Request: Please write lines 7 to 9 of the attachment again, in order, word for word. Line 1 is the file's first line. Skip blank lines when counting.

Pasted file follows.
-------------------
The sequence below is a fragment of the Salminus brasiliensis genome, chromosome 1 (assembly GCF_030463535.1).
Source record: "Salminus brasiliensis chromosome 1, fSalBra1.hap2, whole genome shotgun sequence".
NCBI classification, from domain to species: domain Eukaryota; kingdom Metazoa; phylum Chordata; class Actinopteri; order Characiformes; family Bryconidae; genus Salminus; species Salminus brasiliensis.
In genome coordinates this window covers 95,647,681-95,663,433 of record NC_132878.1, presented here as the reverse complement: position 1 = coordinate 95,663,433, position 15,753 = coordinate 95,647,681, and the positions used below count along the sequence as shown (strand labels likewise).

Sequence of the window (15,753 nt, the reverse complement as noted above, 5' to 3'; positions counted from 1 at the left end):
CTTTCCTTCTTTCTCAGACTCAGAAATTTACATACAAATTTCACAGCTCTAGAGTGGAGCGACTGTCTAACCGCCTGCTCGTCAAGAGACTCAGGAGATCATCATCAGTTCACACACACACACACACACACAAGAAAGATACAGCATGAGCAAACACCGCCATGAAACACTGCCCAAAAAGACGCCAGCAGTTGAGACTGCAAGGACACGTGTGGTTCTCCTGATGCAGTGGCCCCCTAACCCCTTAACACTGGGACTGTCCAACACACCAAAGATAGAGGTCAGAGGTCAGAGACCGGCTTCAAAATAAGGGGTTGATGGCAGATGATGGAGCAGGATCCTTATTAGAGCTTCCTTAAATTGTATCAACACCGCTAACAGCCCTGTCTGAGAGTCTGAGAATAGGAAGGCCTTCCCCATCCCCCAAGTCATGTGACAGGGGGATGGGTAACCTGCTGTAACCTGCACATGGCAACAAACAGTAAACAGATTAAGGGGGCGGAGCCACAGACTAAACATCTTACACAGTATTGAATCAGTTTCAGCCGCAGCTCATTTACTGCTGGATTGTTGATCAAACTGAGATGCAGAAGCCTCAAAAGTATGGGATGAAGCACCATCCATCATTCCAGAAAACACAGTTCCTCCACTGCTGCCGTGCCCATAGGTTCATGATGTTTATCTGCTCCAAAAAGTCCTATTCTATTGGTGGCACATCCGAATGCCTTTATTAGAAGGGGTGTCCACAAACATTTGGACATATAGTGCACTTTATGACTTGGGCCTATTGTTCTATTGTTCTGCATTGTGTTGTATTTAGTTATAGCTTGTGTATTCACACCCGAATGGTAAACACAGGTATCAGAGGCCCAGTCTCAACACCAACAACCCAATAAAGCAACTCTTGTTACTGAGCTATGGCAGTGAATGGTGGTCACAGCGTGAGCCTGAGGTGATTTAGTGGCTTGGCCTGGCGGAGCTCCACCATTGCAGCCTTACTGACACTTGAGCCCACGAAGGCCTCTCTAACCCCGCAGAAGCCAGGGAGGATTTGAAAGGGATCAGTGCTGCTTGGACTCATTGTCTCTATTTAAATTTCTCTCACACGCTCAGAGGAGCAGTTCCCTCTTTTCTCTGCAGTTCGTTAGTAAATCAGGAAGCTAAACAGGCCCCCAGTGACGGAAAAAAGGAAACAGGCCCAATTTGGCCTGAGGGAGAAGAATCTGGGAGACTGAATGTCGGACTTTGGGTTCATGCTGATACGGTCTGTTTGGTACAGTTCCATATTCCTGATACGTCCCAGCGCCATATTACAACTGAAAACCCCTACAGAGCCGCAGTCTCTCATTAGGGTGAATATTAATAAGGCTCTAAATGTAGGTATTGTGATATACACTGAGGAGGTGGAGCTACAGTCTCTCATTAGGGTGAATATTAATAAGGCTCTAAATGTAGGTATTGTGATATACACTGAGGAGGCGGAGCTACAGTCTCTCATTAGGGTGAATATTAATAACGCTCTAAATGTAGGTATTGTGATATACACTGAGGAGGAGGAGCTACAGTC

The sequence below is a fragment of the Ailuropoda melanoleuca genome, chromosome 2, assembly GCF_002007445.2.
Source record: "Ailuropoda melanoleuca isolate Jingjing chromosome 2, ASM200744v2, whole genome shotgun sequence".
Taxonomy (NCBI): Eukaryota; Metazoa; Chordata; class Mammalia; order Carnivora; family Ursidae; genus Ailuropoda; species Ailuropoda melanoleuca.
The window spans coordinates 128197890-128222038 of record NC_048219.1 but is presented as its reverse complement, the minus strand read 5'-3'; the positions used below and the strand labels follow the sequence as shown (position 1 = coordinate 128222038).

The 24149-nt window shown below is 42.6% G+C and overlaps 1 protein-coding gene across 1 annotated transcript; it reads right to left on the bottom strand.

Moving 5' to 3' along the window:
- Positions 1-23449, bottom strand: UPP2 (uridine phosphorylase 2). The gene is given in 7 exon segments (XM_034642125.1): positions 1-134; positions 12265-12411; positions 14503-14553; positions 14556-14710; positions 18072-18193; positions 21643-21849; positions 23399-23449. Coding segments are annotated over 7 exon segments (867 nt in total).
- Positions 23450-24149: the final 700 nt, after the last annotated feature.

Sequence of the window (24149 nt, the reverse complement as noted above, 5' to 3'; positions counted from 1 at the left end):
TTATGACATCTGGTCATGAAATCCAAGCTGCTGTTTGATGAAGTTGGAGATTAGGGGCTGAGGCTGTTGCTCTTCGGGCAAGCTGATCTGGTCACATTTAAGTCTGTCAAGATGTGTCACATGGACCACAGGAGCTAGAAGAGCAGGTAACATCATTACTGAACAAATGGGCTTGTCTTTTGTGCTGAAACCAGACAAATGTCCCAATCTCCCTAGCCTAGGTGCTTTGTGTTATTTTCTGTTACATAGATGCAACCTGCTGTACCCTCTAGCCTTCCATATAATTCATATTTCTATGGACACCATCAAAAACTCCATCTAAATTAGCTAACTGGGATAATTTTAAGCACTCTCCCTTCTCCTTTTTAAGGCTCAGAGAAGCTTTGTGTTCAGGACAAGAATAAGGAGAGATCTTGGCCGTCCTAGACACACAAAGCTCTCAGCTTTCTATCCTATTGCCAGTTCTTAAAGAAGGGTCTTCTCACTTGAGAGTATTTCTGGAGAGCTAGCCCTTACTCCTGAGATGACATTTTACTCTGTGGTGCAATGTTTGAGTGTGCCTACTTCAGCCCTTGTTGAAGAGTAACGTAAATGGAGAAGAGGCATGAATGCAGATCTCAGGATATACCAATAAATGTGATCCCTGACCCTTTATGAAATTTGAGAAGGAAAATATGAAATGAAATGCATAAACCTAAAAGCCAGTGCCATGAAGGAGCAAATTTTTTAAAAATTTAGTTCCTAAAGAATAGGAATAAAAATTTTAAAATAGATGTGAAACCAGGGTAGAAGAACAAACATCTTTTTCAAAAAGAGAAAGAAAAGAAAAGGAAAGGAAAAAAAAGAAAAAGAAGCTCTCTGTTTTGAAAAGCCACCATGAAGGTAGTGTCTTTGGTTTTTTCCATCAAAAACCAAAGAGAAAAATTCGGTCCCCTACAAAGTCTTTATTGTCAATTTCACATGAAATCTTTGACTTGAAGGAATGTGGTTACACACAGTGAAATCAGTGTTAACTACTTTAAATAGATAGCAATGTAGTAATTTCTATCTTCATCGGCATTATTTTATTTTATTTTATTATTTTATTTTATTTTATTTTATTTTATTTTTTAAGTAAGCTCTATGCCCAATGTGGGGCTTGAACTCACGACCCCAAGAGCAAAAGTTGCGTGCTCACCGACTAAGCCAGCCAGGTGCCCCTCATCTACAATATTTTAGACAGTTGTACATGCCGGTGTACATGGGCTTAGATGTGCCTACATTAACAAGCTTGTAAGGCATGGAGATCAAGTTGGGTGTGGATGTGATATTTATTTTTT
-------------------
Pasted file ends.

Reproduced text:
The sequence below is a fragment of the Ailuropoda melanoleuca genome, chromosome 2, assembly GCF_002007445.2.
Source record: "Ailuropoda melanoleuca isolate Jingjing chromosome 2, ASM200744v2, whole genome shotgun sequence".
Taxonomy (NCBI): Eukaryota; Metazoa; Chordata; class Mammalia; order Carnivora; family Ursidae; genus Ailuropoda; species Ailuropoda melanoleuca.